Kiarrah Smith

BSc. Honours in Conservation and Wildlife Biology (Murdoch), B. Zoology (UNE).
PhD Student

Kiarrah is an ecologist dedicated to the conservation and sustainable management of Australia's unique native wildlife and ecosystems. Before embarking on her PhD at the Fenner School of Environment & Society, Kiarrah volunteered on wildlife projects throughout Australia and worked as a fauna ecologist for an ecological consultancy. Her Honours project investigated the ecology of the ash-grey mouse (Pseudomys albocinereus); an endearing species endemic to south-west Western Australia.

Research interests

Thesis title:

Reintroduction Biology of Australian Small Mammals: the Eastern Chestnut Mouse (Pseudomys gracilicaudatus), New Holland Mouse (Pseudomys novaehollandiae) and Yellow-footed Antechinus (Antechinus flavipes)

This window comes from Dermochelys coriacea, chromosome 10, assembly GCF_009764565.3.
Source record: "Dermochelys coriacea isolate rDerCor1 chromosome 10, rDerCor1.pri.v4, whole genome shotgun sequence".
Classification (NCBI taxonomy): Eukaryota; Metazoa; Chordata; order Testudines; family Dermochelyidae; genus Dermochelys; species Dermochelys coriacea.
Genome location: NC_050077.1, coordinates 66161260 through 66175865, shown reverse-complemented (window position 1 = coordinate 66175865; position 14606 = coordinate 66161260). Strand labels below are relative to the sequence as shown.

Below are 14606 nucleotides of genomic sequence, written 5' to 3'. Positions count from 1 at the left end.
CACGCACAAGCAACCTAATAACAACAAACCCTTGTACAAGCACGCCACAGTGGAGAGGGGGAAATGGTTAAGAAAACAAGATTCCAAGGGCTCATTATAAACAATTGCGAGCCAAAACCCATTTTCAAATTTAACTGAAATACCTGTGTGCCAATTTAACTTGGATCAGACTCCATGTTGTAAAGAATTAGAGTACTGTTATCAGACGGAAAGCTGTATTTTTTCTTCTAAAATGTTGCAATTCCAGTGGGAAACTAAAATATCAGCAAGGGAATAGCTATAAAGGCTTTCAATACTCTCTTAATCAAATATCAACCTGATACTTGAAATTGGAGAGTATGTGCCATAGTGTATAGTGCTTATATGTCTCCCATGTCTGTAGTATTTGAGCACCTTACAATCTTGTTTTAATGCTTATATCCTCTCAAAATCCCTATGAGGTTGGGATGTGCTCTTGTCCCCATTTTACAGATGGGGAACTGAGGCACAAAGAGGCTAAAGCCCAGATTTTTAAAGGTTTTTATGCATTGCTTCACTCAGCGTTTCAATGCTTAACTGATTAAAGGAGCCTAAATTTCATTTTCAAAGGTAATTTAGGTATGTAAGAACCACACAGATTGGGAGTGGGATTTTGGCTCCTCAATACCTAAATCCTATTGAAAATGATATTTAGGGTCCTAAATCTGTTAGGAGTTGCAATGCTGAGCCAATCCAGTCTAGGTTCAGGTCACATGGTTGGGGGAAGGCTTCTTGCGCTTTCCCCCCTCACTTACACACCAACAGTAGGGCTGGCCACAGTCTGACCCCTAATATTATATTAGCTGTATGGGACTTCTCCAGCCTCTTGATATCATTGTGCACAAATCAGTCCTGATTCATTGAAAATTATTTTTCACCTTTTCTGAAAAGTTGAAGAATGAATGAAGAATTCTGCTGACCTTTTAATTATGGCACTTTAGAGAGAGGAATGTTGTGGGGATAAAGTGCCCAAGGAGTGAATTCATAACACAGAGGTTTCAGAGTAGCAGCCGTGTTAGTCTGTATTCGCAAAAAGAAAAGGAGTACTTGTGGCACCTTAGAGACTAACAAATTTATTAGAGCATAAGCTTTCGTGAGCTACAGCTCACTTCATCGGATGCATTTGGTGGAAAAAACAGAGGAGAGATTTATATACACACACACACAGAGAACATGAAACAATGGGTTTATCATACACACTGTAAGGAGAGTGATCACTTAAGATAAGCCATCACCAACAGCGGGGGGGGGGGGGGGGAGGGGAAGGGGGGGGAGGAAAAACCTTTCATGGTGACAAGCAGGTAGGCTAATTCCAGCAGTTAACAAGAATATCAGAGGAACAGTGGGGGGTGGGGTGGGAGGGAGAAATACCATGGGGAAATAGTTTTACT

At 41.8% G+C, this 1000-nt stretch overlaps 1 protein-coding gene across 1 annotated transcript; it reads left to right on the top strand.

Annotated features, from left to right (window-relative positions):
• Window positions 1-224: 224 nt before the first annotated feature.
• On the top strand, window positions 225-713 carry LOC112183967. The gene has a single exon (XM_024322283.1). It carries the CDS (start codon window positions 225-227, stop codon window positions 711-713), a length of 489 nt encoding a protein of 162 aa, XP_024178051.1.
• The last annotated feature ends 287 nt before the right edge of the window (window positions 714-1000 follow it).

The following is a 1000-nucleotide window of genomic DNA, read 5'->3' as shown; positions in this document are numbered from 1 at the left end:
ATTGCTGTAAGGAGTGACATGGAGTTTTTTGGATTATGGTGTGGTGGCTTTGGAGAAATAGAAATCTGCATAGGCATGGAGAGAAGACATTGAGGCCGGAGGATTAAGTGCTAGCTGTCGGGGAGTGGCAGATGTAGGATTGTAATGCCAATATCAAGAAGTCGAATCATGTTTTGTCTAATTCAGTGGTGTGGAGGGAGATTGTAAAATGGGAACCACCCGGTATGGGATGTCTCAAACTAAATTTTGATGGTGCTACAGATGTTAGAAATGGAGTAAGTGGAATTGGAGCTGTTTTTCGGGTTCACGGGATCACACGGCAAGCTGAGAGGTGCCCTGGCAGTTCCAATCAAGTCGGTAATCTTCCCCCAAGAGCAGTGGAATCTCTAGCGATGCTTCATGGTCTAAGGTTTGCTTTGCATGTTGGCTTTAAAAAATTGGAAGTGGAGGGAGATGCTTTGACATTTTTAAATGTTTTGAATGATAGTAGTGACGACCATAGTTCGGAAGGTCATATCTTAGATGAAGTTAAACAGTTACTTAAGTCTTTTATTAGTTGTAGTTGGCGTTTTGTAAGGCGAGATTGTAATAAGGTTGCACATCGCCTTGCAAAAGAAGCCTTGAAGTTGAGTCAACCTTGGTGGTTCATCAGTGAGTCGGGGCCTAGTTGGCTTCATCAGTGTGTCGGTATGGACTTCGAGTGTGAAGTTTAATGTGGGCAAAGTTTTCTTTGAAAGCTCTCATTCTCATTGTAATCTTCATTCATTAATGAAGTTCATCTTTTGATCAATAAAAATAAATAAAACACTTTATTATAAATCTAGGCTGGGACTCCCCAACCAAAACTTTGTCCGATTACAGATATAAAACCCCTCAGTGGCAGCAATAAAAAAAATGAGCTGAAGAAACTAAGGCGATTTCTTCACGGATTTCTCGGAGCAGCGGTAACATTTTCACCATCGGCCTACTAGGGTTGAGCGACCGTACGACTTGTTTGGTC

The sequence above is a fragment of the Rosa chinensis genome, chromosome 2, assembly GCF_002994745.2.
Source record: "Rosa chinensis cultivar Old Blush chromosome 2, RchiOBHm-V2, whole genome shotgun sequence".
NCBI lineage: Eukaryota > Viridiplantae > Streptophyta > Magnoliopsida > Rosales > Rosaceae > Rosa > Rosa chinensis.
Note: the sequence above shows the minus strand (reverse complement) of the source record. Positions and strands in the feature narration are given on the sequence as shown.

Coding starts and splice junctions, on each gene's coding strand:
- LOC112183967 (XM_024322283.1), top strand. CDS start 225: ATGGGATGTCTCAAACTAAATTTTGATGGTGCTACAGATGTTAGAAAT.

Thesis description:

Kiarrah’s PhD is part of the Australian Research Council-funded Bringing Back Biodiversity project and the Mulligans Flat - Goorooyarroo Woodland Experiment. The broad questions to be addressed by her project are:

1. What is the best way to re-build depauperate mammal communities with multi-species reintroductions?

2. What effects do multi-species reintroductions have on recipient ecosystems?

Smith, K. J., Fleming, P. A., Kreplins, T. L. and Wilson, B. A., 2018. Population monitoring and habitat utilisation of the ash-grey mouse (Pseudomys albocinereus) in Western Australia, Australian Mammalogy: Available at:

Schmidt-Lebuhn, A. N. and Smith, K. J., 2016. From the desert it came: evolution of the Australian paper daisy genus Leucochrysum (Asteraceae, Gnaphalieae), Australian Systematic Botany, 29(3): 176-184. Available at: